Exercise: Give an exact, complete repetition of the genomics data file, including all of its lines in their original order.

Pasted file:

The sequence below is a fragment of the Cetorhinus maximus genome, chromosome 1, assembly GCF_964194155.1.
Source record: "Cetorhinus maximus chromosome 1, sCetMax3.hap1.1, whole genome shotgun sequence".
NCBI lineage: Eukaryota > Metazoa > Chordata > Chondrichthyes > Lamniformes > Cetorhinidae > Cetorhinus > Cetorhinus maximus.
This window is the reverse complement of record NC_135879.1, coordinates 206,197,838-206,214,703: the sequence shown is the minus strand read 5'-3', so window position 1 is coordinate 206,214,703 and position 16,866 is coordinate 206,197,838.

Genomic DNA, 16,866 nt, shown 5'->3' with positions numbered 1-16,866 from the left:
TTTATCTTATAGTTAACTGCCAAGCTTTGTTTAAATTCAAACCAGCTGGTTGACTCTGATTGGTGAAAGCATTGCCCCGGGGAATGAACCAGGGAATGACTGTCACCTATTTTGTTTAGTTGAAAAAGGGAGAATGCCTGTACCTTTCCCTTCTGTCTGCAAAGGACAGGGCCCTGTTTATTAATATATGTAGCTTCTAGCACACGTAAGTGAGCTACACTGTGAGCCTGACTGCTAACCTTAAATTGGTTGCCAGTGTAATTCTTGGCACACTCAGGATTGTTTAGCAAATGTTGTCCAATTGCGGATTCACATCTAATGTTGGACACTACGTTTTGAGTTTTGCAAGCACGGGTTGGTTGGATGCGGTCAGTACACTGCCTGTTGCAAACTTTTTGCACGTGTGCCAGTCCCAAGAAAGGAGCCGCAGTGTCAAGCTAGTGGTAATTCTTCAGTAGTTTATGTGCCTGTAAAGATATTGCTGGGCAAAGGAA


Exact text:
The sequence below is a fragment of the Cetorhinus maximus genome, chromosome 1, assembly GCF_964194155.1.
Source record: "Cetorhinus maximus chromosome 1, sCetMax3.hap1.1, whole genome shotgun sequence".
NCBI lineage: Eukaryota > Metazoa > Chordata > Chondrichthyes > Lamniformes > Cetorhinidae > Cetorhinus > Cetorhinus maximus.
This window is the reverse complement of record NC_135879.1, coordinates 206,197,838-206,214,703: the sequence shown is the minus strand read 5'-3', so window position 1 is coordinate 206,214,703 and position 16,866 is coordinate 206,197,838.

Genomic DNA, 16,866 nt, shown 5'->3' with positions numbered 1-16,866 from the left:
TTTATCTTATAGTTAACTGCCAAGCTTTGTTTAAATTCAAACCAGCTGGTTGACTCTGATTGGTGAAAGCATTGCCCCGGGGAATGAACCAGGGAATGACTGTCACCTATTTTGTTTAGTTGAAAAAGGGAGAATGCCTGTACCTTTCCCTTCTGTCTGCAAAGGACAGGGCCCTGTTTATTAATATATGTAGCTTCTAGCACACGTAAGTGAGCTACACTGTGAGCCTGACTGCTAACCTTAAATTGGTTGCCAGTGTAATTCTTGGCACACTCAGGATTGTTTAGCAAATGTTGTCCAATTGCGGATTCACATCTAATGTTGGACACTACGTTTTGAGTTTTGCAAGCACGGGTTGGTTGGATGCGGTCAGTACACTGCCTGTTGCAAACTTTTTGCACGTGTGCCAGTCCCAAGAAAGGAGCCGCAGTGTCAAGCTAGTGGTAATTCTTCAGTAGTTTATGTGCCTGTAAAGATATTGCTGGGCAAAGGAA